by a near relative of Mr. Fould, and if you think it desirable to enter into any arrangements and will give me your specific instructions the matter can be easily arranged. The establishment of credit here would save the Government from great embarrassment and the enormous loss on exchange which it now suffers, as well as relieve the agents abroad from the difficulties of which they complain. I have been requested by Messrs C. Girard & Co., who are making Le Mat's revolvers for the Government under contracts with the Navy and Army Departments with Colonel Le Mat, a partner in the factory, to forward their correspondence with the agents of those departments in Europe, and to request that effectual steps may be taken to fulfill the Government obligations in that respect. They complain of the loss of both time and money in consequence of the failure of Captain Huse to co-operate with them or carry out his instructions in spirit as well as in letter. I submit this matter without any expression of opinion to the proper departments, with a repetition of my suggestion that additional agents supplied with funds should be sent aborad for the purchase of arms, medicines, and other necessaries. I am happy to add that private enterprise is essaying new modes of supplying our wants in the way of new and swift steamers to run the blockade, hitherto too much of a monopoly in particular hands. A regard for private interests prevents my being more specific on this point; but this new enterprise is sure to be of great benefit to us, and should secure Government support if such be demanded. By another opportunity I may refer more particularly to this point. The proposals for ships come from the greatest shipbuilders in France, who have the patent for the "Fregates blindees. " I send them to the Navy Department and invoke the attention of the President and yourself to them. With reference to my own personal labors, I have only to say that I am making the best possible use of the resources available, but could greatly and advantageously extend the field of operations were those resources increased. If the struggle be retracted beyond the termination of this year I shall need fresh supplies.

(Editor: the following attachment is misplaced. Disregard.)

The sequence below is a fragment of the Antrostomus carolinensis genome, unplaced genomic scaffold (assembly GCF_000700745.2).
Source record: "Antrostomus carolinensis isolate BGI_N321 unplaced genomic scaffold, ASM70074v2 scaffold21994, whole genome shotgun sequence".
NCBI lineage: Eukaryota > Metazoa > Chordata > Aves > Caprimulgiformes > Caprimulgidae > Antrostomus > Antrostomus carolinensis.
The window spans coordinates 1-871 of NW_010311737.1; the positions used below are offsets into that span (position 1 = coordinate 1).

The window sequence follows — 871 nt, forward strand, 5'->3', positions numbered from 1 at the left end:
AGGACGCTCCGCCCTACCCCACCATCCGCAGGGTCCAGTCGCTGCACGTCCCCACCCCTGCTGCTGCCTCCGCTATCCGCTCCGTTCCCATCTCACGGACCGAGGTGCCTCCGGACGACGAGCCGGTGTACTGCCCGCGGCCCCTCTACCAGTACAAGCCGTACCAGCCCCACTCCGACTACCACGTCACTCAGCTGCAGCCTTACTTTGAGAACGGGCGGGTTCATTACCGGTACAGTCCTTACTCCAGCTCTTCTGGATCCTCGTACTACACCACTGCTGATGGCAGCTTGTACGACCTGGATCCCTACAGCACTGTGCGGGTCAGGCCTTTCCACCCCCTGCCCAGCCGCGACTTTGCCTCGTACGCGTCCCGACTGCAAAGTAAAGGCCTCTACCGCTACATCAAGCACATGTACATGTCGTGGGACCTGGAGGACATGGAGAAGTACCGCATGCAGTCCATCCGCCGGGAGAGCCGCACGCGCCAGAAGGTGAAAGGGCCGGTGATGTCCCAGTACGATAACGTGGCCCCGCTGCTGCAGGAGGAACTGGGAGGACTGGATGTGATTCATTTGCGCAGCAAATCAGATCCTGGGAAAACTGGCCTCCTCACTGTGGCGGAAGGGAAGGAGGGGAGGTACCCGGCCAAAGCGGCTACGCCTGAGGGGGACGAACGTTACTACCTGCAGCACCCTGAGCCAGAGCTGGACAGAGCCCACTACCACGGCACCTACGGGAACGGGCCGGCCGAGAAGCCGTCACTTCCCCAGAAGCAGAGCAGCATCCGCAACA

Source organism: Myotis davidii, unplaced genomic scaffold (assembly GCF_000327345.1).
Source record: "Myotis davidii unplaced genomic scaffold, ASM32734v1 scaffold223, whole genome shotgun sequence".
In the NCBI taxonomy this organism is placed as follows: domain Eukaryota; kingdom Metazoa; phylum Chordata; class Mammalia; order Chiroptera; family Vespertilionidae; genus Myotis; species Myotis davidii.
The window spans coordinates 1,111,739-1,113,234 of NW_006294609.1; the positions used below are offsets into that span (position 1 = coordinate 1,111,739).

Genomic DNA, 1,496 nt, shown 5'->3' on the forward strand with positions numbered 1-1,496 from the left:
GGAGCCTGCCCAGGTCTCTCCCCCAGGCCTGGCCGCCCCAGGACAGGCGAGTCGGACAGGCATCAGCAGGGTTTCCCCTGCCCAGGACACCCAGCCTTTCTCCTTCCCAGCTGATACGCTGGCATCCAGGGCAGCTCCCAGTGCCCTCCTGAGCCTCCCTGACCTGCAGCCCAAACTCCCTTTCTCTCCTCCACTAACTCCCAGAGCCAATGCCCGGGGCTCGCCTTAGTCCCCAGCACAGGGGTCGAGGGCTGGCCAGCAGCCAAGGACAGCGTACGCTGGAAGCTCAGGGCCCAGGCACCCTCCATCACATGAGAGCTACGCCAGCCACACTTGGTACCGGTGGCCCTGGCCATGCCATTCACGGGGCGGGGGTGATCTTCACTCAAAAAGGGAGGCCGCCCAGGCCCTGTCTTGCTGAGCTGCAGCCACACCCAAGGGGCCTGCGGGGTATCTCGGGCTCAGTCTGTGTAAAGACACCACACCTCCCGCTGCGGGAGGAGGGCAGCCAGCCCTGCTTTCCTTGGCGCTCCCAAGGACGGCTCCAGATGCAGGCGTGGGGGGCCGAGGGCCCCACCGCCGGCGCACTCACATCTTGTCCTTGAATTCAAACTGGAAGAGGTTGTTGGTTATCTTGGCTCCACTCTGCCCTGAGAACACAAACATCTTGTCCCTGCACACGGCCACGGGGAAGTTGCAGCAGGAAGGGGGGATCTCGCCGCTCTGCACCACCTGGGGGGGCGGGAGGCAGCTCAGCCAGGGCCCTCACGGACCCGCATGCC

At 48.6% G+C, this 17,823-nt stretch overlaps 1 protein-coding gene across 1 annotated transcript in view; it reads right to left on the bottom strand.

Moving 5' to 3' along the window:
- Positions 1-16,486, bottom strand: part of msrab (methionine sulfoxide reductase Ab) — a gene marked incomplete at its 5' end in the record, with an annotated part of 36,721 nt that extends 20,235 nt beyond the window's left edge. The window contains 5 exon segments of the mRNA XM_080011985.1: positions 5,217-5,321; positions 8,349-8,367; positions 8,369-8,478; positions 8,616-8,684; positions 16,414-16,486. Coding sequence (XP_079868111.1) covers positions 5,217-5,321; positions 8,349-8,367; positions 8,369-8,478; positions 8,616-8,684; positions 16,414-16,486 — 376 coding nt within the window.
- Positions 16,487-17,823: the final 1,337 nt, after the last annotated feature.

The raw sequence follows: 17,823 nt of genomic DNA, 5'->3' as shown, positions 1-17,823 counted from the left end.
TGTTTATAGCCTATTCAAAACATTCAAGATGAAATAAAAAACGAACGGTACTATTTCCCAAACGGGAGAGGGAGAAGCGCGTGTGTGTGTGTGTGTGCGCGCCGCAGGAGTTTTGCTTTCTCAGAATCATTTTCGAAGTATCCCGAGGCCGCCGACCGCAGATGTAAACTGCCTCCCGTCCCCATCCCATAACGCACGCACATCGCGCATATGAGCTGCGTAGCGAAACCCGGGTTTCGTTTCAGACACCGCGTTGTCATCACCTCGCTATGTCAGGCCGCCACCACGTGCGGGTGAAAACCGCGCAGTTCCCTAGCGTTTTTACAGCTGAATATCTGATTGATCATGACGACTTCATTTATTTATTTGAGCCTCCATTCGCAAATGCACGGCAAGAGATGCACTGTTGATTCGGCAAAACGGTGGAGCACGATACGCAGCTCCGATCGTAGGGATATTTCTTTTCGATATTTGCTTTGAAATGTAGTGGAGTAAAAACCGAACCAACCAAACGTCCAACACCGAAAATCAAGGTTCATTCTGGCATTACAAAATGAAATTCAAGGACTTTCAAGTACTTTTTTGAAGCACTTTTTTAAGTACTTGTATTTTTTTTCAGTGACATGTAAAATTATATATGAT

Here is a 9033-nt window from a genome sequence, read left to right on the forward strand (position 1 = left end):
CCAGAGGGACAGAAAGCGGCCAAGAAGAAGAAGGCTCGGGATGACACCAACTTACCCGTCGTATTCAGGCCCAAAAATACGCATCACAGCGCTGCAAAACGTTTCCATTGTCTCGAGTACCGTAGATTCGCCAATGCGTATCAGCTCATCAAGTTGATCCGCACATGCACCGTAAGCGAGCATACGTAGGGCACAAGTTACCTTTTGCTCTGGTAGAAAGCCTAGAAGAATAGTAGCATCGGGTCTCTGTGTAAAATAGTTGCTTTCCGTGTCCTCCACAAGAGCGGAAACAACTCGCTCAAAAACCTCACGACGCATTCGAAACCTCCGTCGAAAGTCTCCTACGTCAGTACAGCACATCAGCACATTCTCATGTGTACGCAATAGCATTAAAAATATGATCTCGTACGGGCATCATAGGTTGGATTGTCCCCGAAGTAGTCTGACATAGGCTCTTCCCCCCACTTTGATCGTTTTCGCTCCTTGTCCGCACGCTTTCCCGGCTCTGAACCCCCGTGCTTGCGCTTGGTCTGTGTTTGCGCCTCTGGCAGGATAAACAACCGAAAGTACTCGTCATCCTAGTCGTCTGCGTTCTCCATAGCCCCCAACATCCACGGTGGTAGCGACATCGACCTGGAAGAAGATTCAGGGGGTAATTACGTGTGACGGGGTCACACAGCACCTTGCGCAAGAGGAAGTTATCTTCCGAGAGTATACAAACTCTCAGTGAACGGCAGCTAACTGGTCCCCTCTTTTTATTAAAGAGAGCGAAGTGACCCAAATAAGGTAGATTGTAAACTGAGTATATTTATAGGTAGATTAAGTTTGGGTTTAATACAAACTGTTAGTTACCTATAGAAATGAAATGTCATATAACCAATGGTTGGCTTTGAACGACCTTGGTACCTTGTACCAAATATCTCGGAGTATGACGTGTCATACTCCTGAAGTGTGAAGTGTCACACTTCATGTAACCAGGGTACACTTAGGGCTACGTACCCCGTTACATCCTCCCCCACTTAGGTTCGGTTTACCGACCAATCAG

EDWIN DE LEON.
The publication of your letter to Mr. Baylor, with appropriate comments relative to the stopPAGEof the cotton supply, has been attended to and has produced a strong impression here. Allow me to call your attention to the necessity of organizing a corps of messengers, coming and going at least once a month to and from the Confederate States. We have received no dispatches from you from months past. Private hands are not to be relied upon. I send this by a special messenger employed by myself.
ADJT. AND INSP. GENERAL'S OFFICE, No. 73.
Richmond, October 1, 1862.
* * * * *
II. Generals commanding will authorize their medical purveyors to impress all medical supplies held by speculators paying them the coast price for the articles. The generals will give the purveyors the necessary aid to carry this order into effect.
Adjutant and Inspector General.